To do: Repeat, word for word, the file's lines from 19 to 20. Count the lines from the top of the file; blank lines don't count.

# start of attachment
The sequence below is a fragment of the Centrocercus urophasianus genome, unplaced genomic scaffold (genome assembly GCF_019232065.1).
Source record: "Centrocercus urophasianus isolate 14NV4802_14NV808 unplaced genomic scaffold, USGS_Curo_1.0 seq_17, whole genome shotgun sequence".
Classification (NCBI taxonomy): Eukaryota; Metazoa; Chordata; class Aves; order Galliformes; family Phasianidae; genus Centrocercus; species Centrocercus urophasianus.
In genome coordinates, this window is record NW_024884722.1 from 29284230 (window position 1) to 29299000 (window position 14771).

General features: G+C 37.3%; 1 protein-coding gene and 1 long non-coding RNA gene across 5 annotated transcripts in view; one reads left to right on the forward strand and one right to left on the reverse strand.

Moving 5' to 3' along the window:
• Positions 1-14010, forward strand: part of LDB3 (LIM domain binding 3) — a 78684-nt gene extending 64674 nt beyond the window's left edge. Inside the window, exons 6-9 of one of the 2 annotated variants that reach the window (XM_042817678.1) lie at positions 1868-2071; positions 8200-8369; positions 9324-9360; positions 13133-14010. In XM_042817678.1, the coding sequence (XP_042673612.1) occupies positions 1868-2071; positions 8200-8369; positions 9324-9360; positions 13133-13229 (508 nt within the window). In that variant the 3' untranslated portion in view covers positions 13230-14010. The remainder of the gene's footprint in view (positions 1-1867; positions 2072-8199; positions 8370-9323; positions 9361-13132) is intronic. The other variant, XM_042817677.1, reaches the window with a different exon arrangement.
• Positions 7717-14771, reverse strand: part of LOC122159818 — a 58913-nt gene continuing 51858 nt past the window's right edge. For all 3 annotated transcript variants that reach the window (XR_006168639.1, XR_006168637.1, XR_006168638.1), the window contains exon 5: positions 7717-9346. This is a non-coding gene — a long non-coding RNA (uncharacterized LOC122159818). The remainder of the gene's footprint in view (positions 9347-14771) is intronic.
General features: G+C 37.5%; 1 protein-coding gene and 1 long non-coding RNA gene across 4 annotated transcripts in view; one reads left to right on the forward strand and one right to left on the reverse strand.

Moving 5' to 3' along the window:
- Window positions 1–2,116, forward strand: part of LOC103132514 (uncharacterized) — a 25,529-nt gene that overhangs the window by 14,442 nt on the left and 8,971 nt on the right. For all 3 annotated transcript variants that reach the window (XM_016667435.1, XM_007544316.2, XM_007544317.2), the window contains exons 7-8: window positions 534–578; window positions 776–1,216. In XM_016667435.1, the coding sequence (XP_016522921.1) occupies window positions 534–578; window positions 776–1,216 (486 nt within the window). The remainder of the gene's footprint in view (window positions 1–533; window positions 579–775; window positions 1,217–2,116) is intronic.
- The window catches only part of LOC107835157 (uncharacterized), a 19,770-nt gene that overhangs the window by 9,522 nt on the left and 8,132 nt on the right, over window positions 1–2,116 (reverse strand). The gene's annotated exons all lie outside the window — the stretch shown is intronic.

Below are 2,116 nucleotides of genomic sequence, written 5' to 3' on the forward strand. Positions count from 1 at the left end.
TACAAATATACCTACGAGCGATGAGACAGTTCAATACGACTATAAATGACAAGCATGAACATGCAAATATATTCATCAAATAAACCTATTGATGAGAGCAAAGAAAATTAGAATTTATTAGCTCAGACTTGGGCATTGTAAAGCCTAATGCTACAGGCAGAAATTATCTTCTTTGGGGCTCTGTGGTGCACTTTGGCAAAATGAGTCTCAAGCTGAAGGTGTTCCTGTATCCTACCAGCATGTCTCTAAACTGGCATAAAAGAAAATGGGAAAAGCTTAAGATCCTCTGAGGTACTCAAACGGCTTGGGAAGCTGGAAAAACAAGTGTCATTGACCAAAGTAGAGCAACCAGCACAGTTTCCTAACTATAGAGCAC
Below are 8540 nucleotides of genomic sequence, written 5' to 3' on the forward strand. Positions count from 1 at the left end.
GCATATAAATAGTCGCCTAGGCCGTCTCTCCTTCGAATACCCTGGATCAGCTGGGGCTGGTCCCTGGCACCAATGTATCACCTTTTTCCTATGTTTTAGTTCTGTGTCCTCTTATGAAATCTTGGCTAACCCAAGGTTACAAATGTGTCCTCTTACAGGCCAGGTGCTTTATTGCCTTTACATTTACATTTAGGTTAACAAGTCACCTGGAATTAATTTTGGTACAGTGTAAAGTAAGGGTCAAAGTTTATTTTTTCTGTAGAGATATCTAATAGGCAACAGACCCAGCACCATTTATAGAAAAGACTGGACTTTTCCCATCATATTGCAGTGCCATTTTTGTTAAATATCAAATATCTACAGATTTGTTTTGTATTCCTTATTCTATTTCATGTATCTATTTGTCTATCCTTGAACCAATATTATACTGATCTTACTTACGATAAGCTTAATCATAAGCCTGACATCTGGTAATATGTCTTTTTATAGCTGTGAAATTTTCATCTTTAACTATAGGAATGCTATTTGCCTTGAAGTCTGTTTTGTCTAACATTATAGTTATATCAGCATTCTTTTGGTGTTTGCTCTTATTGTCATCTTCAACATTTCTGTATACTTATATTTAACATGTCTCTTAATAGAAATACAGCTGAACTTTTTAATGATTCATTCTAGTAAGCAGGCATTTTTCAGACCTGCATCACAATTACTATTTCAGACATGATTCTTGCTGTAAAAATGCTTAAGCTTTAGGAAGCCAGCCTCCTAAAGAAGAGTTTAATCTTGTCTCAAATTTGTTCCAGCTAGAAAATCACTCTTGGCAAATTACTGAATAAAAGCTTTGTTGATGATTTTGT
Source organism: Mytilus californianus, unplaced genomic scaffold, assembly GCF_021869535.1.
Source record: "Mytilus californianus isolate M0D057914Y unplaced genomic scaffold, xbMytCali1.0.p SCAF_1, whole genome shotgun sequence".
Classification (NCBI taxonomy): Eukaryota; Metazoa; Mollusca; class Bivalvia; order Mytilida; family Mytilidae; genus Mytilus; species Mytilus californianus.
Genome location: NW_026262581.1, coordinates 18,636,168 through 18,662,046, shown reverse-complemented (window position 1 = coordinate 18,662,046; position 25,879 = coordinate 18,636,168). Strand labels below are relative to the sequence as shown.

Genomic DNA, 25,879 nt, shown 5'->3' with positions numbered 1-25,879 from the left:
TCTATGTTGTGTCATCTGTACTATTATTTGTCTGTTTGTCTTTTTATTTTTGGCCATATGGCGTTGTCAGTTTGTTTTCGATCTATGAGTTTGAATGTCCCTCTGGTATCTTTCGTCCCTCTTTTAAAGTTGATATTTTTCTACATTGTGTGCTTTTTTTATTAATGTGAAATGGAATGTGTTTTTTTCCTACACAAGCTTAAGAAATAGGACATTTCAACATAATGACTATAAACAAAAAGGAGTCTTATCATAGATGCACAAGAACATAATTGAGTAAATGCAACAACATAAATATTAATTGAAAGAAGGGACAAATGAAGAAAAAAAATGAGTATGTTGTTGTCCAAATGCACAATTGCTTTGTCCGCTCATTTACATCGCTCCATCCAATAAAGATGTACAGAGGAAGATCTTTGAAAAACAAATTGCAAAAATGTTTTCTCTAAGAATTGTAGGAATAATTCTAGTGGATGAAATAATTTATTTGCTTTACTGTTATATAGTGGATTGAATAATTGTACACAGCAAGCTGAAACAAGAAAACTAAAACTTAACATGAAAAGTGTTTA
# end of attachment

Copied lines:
Classification (NCBI taxonomy): Eukaryota; Metazoa; Mollusca; class Bivalvia; order Mytilida; family Mytilidae; genus Mytilus; species Mytilus californianus.
Genome location: NW_026262581.1, coordinates 18,636,168 through 18,662,046, shown reverse-complemented (window position 1 = coordinate 18,662,046; position 25,879 = coordinate 18,636,168). Strand labels below are relative to the sequence as shown.